What is Emotional Damage?
Car accidents, slip and fall accidents, workplace accidents, and other personal injuries result in painful injuries. The physical pain and suffering caused by an accident can be overwhelming. However, accident victims often suffer emotional injuries, too.
Emotional injuries can be as devastating and debilitating as some physical injuries. The impact of these injuries is just as real as the impact of physical injuries, and you deserve to be compensated for the impact of emotional damages on your life after a personal injury.
What Are Emotional Damages?
Emotional damages are part of the non-economic damages caused by a personal injury or accident.
Emotional distress can include:
- Mental trauma and anguish
- Post-Traumatic Stress Disorder (PTSD)
- Decrease in quality of life or enjoyment of life
- Embarrassment because of scarring or disfigurement
Emotional distress after an accident can manifest in a variety of symptoms. Symptoms include eating or sleeping problems, headaches, night terrors, flashbacks, withdrawal, fatigue, and loss of interest in daily activities.
How Are Emotional Damages Valued in a Personal Injury Case?
An accident victim can seek compensation for non-economic damages, including emotional damages, after suffering an injury due to another’s negligence. However, placing a value on a person’s emotional damages can be difficult. There is not a standard formula used to calculate these pain and suffering damages.
Many factors can impact the value of emotional damages, such as:
- The severity of the person’s physical injuries
- The length of the person’s recovery period
- Whether the person sustained a disabling condition
- Allegations of comparative negligence
- The strength of the evidence proving the other party was responsible for the accident and injuries
- The availability of insurance coverage for the accident
- The amount of the financial losses incurred by the victim
In most personal injury cases, the value of emotional damages increases when the case involves catastrophic injuries or permanent impairments. However, proof that the victim is partially to blame for their injuries decreases the value of emotional damages. An injury victim is not entitled to receive full compensation for emotional damage if they contributed to their injury.
There are two ways of calculating the value of emotional damages – per diem and multiplier method.
Per Diem Method
The per diem method assigns a daily value for non-economic damages, including emotional distress. The daily value is based on factors like those listed above. For example, paralysis from a spinal cord injury would increase the daily per diem more than a broken leg.
The per diem is multiplied by the number of days it took for the person to recover from the accident injuries. Generally, the recovery period equals the number of days between the date of injury and the date the doctor states the person has reached maximum medical improvement. Maximum medical improvement is the point at which further medical care will not improve the person’s condition.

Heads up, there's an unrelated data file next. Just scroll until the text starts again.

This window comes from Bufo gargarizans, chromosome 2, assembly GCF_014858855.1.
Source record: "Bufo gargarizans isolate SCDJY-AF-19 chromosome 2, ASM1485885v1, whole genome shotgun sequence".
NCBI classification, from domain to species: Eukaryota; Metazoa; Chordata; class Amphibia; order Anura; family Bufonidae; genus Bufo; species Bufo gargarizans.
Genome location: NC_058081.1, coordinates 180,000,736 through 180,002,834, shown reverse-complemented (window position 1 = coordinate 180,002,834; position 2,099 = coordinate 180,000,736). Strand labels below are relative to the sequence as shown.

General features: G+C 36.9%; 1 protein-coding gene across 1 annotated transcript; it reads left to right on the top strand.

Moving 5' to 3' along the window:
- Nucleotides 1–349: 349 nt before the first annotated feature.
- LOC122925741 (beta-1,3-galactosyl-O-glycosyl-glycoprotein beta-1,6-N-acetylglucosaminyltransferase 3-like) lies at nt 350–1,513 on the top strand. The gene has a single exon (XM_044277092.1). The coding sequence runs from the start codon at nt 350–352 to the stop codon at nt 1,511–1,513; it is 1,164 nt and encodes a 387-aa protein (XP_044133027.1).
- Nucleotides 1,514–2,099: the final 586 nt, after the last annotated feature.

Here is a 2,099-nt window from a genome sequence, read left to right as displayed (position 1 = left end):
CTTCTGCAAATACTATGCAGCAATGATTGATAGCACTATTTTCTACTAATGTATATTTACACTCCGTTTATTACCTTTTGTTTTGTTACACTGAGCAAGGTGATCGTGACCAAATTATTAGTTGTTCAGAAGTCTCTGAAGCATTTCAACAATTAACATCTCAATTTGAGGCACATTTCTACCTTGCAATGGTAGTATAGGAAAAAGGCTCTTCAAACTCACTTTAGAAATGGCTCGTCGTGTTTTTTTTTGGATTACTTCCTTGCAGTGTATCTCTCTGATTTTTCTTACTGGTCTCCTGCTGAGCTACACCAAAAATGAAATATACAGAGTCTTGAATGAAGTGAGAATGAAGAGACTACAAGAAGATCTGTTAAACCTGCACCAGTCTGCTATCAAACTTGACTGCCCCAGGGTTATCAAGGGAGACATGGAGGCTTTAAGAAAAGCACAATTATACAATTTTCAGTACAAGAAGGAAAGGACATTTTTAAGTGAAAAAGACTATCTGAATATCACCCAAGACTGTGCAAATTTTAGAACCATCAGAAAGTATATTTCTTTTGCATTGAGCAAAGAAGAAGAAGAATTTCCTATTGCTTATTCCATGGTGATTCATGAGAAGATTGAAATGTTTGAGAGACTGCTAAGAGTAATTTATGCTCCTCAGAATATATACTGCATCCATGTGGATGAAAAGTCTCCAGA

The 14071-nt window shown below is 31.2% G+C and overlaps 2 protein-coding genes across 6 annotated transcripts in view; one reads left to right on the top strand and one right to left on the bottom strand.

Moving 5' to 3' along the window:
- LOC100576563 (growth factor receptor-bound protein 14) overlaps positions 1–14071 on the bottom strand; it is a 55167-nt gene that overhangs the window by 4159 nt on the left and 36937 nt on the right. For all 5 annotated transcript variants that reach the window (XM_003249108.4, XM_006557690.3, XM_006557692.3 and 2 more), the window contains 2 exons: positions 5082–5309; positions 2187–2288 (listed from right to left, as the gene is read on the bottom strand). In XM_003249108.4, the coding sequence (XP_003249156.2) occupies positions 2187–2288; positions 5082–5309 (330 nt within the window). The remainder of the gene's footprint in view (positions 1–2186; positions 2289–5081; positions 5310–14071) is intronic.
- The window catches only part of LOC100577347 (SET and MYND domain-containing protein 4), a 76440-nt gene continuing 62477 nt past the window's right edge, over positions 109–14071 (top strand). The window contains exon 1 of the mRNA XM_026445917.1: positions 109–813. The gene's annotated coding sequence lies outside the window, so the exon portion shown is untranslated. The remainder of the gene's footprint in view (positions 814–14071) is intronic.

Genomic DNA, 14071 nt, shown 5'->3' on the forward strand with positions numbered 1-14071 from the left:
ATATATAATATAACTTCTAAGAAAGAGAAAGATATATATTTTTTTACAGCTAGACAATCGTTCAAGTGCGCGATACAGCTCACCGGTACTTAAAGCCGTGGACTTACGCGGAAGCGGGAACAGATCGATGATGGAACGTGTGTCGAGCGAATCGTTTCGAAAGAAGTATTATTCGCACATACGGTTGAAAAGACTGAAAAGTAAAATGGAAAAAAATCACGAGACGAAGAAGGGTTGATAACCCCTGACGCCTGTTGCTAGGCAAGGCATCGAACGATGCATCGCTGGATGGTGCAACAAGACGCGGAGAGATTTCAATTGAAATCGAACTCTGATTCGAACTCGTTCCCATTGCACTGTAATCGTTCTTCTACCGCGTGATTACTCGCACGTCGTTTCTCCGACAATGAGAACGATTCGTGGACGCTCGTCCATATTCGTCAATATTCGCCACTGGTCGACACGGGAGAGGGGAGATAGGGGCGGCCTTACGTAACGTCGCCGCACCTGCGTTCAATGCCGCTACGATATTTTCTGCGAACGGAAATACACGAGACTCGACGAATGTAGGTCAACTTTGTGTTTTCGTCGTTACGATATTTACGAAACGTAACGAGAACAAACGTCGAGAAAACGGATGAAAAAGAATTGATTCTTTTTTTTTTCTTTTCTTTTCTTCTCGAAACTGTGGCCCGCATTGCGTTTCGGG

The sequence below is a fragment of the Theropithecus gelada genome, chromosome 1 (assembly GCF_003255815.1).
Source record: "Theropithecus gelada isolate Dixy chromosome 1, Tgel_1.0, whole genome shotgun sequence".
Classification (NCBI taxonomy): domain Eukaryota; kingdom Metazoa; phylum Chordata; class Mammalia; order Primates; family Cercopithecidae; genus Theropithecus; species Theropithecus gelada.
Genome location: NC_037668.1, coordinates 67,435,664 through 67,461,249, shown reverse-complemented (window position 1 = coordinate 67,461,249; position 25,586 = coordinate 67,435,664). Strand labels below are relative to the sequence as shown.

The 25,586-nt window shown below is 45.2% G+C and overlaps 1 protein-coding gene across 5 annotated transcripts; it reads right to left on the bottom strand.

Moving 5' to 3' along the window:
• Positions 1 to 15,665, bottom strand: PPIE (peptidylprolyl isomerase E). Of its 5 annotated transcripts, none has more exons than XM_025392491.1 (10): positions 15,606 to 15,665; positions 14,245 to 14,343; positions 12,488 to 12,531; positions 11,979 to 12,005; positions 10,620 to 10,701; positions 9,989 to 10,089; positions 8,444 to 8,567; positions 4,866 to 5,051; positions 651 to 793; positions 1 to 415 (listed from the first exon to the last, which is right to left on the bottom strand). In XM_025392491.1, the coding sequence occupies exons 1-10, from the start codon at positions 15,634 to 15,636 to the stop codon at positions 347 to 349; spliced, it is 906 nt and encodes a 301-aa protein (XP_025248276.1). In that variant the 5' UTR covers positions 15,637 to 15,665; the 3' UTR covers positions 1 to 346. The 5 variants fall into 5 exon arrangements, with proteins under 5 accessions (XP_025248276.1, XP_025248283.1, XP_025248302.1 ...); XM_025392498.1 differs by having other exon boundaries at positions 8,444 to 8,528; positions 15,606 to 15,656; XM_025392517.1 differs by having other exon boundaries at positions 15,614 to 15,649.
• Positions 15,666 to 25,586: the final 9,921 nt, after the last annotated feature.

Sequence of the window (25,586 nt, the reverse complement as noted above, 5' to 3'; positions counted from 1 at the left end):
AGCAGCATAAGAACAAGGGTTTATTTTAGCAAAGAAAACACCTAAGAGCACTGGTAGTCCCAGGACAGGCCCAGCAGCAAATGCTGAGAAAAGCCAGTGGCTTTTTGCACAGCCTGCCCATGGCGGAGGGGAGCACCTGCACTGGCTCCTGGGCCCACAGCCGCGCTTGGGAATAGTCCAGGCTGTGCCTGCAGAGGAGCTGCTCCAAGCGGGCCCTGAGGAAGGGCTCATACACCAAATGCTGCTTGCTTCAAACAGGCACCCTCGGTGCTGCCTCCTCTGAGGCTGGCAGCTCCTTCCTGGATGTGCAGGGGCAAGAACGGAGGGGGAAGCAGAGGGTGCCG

The multiplier method is the most common method used to calculate the value of emotional damages.
A number between 1.5 and five is chosen based on the factors of the case. As with the per diem method, the severity of the injuries can increase the multiplier. For example, losing a limb could result in a multiplier of 4 or 5, whereas whiplash may result in a multiplier of 2 or 2.5.
The number is multiplied by the total financial losses incurred by the accident victim. Financial losses include lost wages, medical bills, travel expenses, personal care costs, and other out-of-pocket expenses. The result is the value of non-economic damages, including emotional damages.
Documenting Emotional Damages for a Personal Injury Claim
It can be challenging to prove the extent that a person suffered emotionally because of an accident or injury. A pain and suffering journal may help. The victim tracks their daily pain levels and documents how the injuries impact their daily lives.
For example, the person may note that the injuries prevent them from caring for their children or attending their children’s school and sports events. The journal may explain how the physical injuries impacted their intimate relationship with their spouse. The person may note feelings of depression and anxiety.
Insurance companies will attempt to downplay emotional damages because they are subjective. The company may allege that the victim is exaggerating their suffering for a larger settlement or a jury award.
An experienced personal injury lawyer understands how to use the facts of the case to maximize the value of emotional damages. Depending on the case, psychologists, counselors, and other mental health professionals may serve as expert witnesses and testify how an accident or injury impacts a person’s emotional wellbeing and mental health. Records for mental health treatment and counseling may be introduced to support claims of emotional damages.
Seeking legal advice as soon as possible after an accident or injury is generally in the accident victim’s best interest. An attorney can guide the victim on how to protect their legal right to fair compensation for emotional damages.